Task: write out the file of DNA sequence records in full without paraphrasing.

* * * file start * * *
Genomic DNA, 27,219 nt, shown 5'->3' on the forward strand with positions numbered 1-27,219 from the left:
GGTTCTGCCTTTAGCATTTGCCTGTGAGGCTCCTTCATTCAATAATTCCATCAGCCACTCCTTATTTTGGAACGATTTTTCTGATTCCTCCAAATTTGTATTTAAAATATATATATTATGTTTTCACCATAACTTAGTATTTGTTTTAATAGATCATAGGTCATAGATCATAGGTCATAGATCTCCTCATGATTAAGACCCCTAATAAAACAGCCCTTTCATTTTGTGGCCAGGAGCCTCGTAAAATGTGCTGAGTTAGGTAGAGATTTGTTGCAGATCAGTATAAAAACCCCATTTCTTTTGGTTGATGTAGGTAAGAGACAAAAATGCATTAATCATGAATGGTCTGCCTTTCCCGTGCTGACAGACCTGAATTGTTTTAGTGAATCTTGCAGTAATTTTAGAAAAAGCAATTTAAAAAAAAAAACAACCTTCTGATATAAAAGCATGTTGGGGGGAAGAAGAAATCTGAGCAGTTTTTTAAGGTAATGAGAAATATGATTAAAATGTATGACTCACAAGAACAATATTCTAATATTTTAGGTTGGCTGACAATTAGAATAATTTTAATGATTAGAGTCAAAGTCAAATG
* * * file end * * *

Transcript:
Genomic DNA, 27,219 nt, shown 5'->3' on the forward strand with positions numbered 1-27,219 from the left:
GGTTCTGCCTTTAGCATTTGCCTGTGAGGCTCCTTCATTCAATAATTCCATCAGCCACTCCTTATTTTGGAACGATTTTTCTGATTCCTCCAAATTTGTATTTAAAATATATATATTATGTTTTCACCATAACTTAGTATTTGTTTTAATAGATCATAGGTCATAGATCATAGGTCATAGATCTCCTCATGATTAAGACCCCTAATAAAACAGCCCTTTCATTTTGTGGCCAGGAGCCTCGTAAAATGTGCTGAGTTAGGTAGAGATTTGTTGCAGATCAGTATAAAAACCCCATTTCTTTTGGTTGATGTAGGTAAGAGACAAAAATGCATTAATCATGAATGGTCTGCCTTTCCCGTGCTGACAGACCTGAATTGTTTTAGTGAATCTTGCAGTAATTTTAGAAAAAGCAATTTAAAAAAAAAAACAACCTTCTGATATAAAAGCATGTTGGGGGGAAGAAGAAATCTGAGCAGTTTTTTAAGGTAATGAGAAATATGATTAAAATGTATGACTCACAAGAACAATATTCTAATATTTTAGGTTGGCTGACAATTAGAATAATTTTAATGATTAGAGTCAAAGTCAAATG